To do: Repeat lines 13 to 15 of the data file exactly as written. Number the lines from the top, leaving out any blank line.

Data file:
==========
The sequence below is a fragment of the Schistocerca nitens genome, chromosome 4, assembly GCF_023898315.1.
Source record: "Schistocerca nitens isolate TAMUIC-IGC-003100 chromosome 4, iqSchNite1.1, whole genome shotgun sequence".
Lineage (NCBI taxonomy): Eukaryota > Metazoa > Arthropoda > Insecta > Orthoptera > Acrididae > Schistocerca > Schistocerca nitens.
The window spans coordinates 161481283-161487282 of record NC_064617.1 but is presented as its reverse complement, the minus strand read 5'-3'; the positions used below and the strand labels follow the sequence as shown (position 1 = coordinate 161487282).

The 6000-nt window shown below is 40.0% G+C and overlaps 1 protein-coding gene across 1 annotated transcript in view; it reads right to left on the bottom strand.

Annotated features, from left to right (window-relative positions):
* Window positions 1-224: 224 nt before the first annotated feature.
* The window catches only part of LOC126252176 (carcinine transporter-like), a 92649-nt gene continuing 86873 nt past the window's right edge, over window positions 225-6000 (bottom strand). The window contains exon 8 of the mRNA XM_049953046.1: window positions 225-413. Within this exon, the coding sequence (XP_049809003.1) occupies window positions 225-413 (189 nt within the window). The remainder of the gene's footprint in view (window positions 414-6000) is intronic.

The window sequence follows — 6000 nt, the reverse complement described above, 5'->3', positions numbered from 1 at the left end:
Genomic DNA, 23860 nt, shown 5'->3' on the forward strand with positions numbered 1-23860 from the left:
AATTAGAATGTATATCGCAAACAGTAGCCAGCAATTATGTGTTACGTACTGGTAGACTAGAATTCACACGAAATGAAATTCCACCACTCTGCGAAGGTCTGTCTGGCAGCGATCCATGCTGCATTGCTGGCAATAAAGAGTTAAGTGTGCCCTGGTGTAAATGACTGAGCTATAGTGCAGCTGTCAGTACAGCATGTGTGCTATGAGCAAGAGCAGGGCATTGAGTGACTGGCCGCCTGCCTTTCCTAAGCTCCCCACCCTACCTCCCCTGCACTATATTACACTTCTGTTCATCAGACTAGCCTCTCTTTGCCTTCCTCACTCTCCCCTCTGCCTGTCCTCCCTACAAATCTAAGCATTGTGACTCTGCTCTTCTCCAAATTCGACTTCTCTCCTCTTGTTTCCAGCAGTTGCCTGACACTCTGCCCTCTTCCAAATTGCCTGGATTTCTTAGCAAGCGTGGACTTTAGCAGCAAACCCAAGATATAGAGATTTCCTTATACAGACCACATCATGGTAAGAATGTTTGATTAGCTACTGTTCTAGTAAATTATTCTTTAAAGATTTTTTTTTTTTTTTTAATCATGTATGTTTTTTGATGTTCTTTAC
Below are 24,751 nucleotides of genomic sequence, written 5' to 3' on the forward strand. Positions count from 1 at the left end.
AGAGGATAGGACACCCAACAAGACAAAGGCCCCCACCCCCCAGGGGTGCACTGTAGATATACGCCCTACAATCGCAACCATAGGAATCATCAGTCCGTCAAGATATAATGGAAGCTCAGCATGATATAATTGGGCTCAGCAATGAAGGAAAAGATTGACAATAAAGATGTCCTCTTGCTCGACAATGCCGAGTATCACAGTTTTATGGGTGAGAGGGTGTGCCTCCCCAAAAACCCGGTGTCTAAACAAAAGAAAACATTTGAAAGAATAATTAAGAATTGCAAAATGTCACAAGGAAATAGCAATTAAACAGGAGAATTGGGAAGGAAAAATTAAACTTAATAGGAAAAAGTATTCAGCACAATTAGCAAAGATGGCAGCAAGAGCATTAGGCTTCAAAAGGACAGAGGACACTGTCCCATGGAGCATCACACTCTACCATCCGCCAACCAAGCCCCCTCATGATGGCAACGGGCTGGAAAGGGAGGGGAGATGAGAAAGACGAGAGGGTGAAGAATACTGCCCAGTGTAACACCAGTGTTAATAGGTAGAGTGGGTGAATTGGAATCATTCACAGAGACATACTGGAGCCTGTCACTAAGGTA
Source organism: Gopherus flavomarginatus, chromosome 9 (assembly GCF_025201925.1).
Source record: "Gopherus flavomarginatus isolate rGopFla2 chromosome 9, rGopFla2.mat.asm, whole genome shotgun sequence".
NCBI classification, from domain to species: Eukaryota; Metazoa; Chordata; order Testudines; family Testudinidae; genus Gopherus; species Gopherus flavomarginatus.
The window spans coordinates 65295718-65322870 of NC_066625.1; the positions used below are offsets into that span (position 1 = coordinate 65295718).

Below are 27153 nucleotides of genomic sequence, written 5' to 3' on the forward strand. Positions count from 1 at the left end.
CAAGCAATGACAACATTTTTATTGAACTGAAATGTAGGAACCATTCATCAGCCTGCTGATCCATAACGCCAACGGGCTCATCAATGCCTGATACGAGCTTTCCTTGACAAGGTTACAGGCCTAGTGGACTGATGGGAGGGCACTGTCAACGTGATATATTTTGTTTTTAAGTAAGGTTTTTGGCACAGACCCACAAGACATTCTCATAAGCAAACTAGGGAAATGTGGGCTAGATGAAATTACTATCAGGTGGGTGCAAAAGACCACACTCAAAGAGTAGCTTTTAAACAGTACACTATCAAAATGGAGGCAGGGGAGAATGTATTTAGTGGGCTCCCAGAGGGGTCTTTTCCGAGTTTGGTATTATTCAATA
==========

AGAGGATAGGACACCCAACAAGACAAAGGCCCCCACCCCCCAGGGGTGCACTGTAGATATACGCCCTACAATCGCAACCATAGGAATCATCAGTCCGTCAAGATATAATGGAAGCTCAGCATGATATAATTGGGCTCAGCAATGAAGGAAAAGATTGACAATAAAGATGTCCTCTTGCTCGACAATGCCGAGTATCACAGTTTTATGGGTGAGAGGGTGTGCCTCCCCAAAAACCCGGTGTCTAAACAAAAGAAAACATTTGAAAGAATAATTAAGAATTGCAAAATGTCACAAGGAAATAGCAATTAAACAGGAGAATTGGGAAGGAAAAATTAAACTTAATAGGAAAAAGTATTCAGCACAATTAGCAAAGATGGCAGCAAGAGCATTAGGCTTCAAAAGGACAGAGGACACTGTCCCATGGAGCATCACACTCTACCATCCGCCAACCAAGCCCCCTCATGATGGCAACGGGCTGGAAAGGGAGGGGAGATGAGAAAGACGAGAGGGTGAAGAATACTGCCCAGTGTAACACCAGTGTTAATAGGTAGAGTGGGTGAATTGGAATCATTCACAGAGACATACTGGAGCCTGTCACTAAGGTA
Source organism: Gopherus flavomarginatus, chromosome 9 (assembly GCF_025201925.1).
Source record: "Gopherus flavomarginatus isolate rGopFla2 chromosome 9, rGopFla2.mat.asm, whole genome shotgun sequence".